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Foster Not to Seek Re-Election to School Board
 

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By Jorge Casuso

August 8, 2022 -- Craig Foster -- the only Malibu resident on the School Board and an outspoken champion of the city's efforts to split from the District -- announced on Friday that he would not seek reelection.

Foster, who was first elected in 2014 when his daughter entered kindergarten at Webster Elementary, became the first Malibu resident to be elected in 10 years and the first to serve since 2008.

With his daughter "headed for her sophomore year in college," Foster said in his announcement letter that he is "no longer tied to the schools except as a board member."

"I am no longer the new set of eyes I was eight years ago," Foster wrote. "It is time for me to step aside to allow for stronger connections, newer energy, and new vision to invigorate the board once again."

Foster endorsed Malibu resident Stacy Rouse, praising her for "offering her calm, strength, and experience to all of us in the District."

"I am thrilled to know that Stacy has stepped forward in this moment," Foster wrote. "I am one billion percent behind her. I hope and trust all of Malibu and Santa Monica will be as well."

Rouse is following in Foster's footsteps as both Webster PTA president and as head of the Malibu Schools Leadership Council (MSLC).

Rouse is also a board member of Advocates for Malibu Public Schools (AMPS), the group leading the process toward creating an independent Malibu school district that Foster headed before mounting his campaign in 2014.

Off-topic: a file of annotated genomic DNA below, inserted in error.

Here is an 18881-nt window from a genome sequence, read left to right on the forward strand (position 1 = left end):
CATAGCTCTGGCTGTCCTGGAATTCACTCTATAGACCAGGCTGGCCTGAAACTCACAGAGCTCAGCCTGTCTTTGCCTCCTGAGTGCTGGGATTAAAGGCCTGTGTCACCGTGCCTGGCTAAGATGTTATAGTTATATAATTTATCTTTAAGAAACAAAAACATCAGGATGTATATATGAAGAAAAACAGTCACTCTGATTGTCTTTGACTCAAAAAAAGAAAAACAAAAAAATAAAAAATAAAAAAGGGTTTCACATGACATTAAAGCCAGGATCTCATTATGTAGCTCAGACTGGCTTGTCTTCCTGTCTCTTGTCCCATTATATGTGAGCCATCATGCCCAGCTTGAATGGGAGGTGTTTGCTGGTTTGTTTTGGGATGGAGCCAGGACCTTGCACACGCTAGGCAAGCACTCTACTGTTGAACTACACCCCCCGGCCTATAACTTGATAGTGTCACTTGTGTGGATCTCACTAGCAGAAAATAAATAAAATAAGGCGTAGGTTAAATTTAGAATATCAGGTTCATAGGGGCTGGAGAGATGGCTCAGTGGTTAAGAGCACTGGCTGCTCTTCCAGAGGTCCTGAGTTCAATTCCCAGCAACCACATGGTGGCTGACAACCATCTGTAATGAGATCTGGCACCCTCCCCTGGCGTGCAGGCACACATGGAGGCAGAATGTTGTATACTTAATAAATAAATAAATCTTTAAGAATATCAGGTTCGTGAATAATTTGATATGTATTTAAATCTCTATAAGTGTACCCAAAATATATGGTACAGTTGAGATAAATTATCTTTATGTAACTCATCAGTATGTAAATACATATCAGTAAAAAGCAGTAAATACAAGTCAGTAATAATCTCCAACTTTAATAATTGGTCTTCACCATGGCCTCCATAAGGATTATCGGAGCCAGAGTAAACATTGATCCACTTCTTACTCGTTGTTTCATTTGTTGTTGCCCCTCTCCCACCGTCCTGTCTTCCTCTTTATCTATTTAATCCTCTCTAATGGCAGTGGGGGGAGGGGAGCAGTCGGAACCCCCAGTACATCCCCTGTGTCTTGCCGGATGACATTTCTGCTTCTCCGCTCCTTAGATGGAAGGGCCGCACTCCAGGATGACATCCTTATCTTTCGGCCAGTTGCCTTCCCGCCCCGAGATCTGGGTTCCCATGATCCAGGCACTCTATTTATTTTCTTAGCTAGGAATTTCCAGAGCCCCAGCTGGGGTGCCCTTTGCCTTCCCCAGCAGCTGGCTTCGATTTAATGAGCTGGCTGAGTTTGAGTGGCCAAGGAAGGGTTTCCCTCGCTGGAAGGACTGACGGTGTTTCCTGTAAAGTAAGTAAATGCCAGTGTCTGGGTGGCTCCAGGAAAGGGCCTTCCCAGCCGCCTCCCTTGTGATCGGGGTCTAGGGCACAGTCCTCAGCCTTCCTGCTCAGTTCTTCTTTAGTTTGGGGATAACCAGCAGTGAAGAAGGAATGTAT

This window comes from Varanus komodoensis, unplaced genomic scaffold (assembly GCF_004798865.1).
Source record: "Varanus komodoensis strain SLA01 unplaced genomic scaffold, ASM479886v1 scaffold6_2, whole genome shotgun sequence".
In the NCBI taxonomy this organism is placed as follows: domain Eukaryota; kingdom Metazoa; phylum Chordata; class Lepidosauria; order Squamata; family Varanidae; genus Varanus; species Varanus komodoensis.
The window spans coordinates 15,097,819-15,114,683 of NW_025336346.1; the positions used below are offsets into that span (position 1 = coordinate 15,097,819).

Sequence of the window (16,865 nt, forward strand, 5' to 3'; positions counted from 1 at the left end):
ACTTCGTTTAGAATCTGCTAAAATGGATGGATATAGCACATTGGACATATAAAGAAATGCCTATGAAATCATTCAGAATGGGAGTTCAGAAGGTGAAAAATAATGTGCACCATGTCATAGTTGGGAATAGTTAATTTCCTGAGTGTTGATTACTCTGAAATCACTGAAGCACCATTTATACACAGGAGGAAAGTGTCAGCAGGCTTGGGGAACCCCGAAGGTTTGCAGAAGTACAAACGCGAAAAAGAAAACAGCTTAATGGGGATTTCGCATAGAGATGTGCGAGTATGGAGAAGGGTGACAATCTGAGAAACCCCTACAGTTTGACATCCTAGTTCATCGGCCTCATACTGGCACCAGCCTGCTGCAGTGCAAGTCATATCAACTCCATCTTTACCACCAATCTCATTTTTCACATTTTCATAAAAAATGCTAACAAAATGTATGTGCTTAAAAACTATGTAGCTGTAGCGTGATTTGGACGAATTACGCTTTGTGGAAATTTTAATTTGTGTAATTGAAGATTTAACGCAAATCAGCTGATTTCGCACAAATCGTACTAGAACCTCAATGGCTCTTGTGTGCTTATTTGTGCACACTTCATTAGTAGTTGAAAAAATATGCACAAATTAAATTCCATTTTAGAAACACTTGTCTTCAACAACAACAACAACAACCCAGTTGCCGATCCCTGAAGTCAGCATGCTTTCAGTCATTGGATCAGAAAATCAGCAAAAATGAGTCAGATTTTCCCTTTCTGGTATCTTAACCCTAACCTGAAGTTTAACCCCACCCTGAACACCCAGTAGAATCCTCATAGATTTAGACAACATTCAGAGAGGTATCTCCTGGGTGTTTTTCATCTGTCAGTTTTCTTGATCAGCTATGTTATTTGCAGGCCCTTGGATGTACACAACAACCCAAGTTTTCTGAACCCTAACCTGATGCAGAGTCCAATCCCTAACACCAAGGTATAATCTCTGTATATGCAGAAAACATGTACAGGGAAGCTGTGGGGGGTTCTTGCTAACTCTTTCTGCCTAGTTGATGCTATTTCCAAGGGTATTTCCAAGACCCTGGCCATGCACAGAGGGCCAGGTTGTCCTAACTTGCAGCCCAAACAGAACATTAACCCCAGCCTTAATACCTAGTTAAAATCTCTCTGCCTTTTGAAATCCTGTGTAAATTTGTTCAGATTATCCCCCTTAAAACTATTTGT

"Independent school districts," Foster said when he first ran, "create a structure that is better for Santa Monica kids and Malibu kids -- more attention from the school board, more money to fund programs. It makes sense for the district to pursue it."

His stauch advocacy of Malibu's divorce from the district culminated in a November 2020 letter calling the District's response to his city's move "deeply offensive, wildly hypocritical and completely inappropriate" ("LETTERS -- School Superintendent's Letter 'Wildly Hypocritical,'" November 3, 2020).

The letter prompted a response from School Board Chair Jon Kean, who called the accusations "inflammatory and unfair' ("OPINION-- School Board Member's Accusations 'Inflammatory and Unfair,'" November 5, 2020).

In his parting letter, Foster said his service on the Board "has been one of the great privileges of my life.

"I have been honored by your faith and trust in me and offer my deepest gratitude. All things must end, however," he said.

"I thank you all again for the love and support this community has lavished on me during these past eight years of service."

Foster's announcement leaves three incumbents in the race for four open seats on the School Board -- Laurie Lieberman and Richard Tahvildaran-Jesswein, who have qualified for the November 8 ballot, and Keith Coleman.

Challenger Alicia Mignano is the only one of the five challengers who pulled papers to have qualified for the ballot as of Monday.

If an incumbent does not file, as is the case with Foster, the deadline to submit nominating papers is extended to August 17 at 5:30 p.m.


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